I recently went to an evening function in London and I went all over Spain and the UK to find a dress that I liked and that fitted properly.  I was going out of my mind and probably would have spent way over the odds to find something suitable.  Being a lady who is rather blessed in the chest department and whose bottom half doesn’t fit the top, it is never easy finding clothes without looking like a stuffed Xmas turkey or a bin liner.

By chance, I went into some dodgy shopping Mall in Hammersmith and happened to find the most stunning dress for £30.  Yes, £30.  So I bought it in two colours: navy blue and emerald green.  I wore the navy version for the party and paired it with amazing iridescent silver shoes and a stunning blue, silver and diamante ‘box’ clutch.  The outfit was a winner and, as it was stretchy, the boobs and butt both clung in the right places.  I hadn’t spent a lot but I felt like a million dollars.  And that, my friends, is Fashion at its best.

And whilst I would never risk of calling myself a Fashionista, I do have a good eye (just one, mind you) and can always find a bargain.  I can pick out clothes for F&F that they often think would never work and I just ‘know’.  My good eye is like radar when I walk into a shop.  Imagine Arnie in heels à la ‘Terminator’.  I scan the room and zone in on the items that I want to look at.  I never procrastinate or go back to a shop.  If I don’t love something there and then, I never will (ditto the men I go out with, LOL).  And I rarely go shopping with other people.  This is a ‘Lone Wolf’ kind of task for me, one that requires utmost concentration and no white noise from the rest of the world.  I take my craft very seriously. 

And so to the lesson of this blog and some fashion commandments.  Please have the confidence to wear what you should wear not what you think you should wear.  Celebs get it wrong sometimes too and hideously so…just look on some Instagram accounts, Lord save us – ‘shoot the stylist’, I say.  And talking of Instagram, I have banned myself from temptation as some of the accounts I follow are becoming like an addiction to temptation.  FYI.

The heart of fashion lies in confidence and an ability to find a style that flatters and makes you feel great.  Whilst JLo, Kylie and the like may have 24/7 Stylists, Hairdressers, Makeup Artists and PT’s, this is their JOB: they are paid to look wonderful and showcase the epitome of beauty and fashion.  Women should minimise their need to feel envy or deny themselves their own level of Fashion Pride.  Be inspired by the wonderful modern-day resources available to see what is ‘Hot or Not’ but don’t get called into ‘Fashion Prison’ where you will be held until you see sense.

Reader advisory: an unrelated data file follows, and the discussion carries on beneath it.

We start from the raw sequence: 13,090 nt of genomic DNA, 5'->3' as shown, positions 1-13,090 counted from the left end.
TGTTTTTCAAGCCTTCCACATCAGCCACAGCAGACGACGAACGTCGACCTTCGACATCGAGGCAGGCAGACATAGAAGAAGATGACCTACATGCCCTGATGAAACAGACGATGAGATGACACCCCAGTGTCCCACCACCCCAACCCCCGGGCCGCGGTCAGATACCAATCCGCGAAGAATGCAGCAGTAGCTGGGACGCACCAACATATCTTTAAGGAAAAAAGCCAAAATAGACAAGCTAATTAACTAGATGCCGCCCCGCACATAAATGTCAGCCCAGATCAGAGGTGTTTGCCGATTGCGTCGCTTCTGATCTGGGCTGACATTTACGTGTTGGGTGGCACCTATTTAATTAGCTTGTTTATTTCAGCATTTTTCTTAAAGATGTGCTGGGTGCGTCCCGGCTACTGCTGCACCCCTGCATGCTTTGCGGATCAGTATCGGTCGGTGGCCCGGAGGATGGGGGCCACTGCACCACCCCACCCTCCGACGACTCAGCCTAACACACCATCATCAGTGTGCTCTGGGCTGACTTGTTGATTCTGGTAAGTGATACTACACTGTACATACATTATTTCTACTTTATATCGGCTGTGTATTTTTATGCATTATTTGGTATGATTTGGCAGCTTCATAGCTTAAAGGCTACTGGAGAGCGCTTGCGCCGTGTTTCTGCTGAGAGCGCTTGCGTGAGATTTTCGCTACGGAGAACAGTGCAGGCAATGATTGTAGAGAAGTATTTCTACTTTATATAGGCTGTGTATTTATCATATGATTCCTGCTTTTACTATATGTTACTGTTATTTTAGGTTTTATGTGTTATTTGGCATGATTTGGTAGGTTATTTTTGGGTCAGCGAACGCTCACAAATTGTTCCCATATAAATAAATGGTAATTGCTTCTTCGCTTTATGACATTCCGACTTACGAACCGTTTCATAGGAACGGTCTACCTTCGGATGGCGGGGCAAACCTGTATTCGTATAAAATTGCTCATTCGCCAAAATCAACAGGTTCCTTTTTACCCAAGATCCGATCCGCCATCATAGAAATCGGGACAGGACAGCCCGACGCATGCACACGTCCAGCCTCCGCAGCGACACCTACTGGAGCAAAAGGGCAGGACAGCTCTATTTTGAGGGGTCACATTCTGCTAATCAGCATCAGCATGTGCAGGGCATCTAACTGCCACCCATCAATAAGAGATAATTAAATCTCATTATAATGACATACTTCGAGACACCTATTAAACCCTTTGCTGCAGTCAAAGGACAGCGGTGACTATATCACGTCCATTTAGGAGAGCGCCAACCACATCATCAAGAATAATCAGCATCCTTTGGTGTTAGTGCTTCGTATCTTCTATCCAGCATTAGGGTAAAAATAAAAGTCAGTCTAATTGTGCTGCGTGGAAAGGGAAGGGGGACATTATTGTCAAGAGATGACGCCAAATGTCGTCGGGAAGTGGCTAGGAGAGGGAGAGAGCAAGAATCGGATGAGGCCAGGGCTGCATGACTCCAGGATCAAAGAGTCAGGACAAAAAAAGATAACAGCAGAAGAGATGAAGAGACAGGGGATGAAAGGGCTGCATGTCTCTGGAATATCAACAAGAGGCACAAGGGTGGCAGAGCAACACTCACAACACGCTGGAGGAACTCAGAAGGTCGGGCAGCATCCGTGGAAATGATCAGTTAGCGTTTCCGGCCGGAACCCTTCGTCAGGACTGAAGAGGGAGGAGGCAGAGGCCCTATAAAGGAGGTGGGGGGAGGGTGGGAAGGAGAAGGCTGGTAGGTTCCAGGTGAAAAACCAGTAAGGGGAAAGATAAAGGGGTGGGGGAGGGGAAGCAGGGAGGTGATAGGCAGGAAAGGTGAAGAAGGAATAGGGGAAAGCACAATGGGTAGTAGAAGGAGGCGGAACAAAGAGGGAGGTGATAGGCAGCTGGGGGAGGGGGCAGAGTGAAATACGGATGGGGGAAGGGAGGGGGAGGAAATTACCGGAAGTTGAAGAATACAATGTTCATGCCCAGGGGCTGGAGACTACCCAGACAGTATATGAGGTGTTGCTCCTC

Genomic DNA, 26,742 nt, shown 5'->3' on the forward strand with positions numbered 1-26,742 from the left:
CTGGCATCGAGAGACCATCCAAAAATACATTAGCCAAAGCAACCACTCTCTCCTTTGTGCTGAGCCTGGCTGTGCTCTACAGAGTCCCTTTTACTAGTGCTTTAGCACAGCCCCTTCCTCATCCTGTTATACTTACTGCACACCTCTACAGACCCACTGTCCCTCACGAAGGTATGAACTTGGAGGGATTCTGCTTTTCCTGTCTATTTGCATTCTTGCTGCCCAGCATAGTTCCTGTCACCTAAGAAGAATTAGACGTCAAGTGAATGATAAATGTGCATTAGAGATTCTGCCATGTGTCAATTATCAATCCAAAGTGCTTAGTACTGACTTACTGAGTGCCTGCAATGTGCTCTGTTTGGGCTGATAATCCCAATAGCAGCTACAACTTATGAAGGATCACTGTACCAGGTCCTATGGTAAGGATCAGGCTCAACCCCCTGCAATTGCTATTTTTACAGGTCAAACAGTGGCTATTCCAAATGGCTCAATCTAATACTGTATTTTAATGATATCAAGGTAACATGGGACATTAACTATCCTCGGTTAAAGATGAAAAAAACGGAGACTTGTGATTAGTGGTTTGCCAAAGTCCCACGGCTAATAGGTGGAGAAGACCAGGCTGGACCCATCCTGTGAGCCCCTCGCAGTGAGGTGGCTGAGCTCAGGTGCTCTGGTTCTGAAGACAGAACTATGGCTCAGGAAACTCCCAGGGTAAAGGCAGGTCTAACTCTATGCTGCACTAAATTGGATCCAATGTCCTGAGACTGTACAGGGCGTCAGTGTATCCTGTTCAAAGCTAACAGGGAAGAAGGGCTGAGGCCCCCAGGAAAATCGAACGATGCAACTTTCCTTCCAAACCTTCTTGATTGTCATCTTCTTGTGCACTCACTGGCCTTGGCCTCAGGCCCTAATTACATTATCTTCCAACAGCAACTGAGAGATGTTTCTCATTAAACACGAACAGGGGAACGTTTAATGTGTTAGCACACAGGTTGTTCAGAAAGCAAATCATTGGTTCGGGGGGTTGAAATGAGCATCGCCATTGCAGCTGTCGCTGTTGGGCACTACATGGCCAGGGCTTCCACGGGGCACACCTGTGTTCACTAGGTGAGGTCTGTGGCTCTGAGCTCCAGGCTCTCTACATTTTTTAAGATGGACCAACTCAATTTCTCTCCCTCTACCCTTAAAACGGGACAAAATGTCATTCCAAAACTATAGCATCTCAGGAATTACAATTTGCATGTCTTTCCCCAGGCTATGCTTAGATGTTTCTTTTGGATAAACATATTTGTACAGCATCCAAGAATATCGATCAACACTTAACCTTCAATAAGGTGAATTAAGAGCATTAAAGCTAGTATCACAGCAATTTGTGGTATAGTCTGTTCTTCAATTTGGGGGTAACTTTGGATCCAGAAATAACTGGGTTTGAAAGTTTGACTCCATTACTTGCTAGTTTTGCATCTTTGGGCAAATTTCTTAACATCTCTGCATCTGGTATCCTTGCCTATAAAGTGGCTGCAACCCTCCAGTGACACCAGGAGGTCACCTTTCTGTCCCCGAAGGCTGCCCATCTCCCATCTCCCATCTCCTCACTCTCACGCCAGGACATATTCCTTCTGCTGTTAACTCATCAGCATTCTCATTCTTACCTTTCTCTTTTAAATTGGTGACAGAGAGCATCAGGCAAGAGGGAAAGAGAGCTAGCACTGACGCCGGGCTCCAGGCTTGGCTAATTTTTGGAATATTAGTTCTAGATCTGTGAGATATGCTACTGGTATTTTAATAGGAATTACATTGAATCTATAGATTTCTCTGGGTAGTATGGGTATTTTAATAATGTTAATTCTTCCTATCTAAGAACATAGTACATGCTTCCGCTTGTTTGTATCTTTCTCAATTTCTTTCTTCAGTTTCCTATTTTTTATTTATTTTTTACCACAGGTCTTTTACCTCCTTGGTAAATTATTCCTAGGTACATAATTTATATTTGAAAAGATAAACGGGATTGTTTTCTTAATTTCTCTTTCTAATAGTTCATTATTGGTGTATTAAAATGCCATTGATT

Hopefully I won’t be in Fashion Prison any time soon.  I pray that my good eye and genes grant me Fashion Freedom for many years to come…Fabulous over Awful any day of the week.  Absolutely.

The Mini Hotel Inspector


When I was a little girl I would drag my mother into hotels and particularly their WC’s to see what they were like.  I don’t think my quirk was a toilet fetish (sorry, pervs) but I linked the status of the loo to the establishment overall.  Even now I do the same.  If the bog ain’t up to scratch, quite frankly, the hotel or restaurant can ‘bog off’.

I remember pulling my mother into the toilet of the King David Hotel in Jerusalem (aged 11 or so) and it got the thumbs up because of the red plush carpet on the wall.  Over the years I have stayed in hundreds of hotels.  As a former celebrity and travel PR, much of my life was lived out of a suitcase and as a person who genuinely loves to travel (and who also is a complete perfectionist) my quest continues to this day.

I would actually love to own a boutique hotel.  I adore hotels and the associations therein.  For me, indulgence is a fluffy bathrobe, all my senses overwhelmed, decent room service, surrounded by magazines, books, newspapers and crap TV.  All on a massive comfy bed (with a delectable beau perhaps!).  My hotel would be unforgettable though.  One with a difference and hopefully I wouldn’t make the same mistakes made by others.  If you asked me what makes a great hotel or indeed restaurant, the most important factor is attention to detail.  ‘The devil’s in the detail’ is one of my favourite expressions and whilst you may not care if you have designer toiletries when you get in from work and just want to crash, you DO care and notice if the mattress is comfortable and the linen is decent.  I would actually offer both.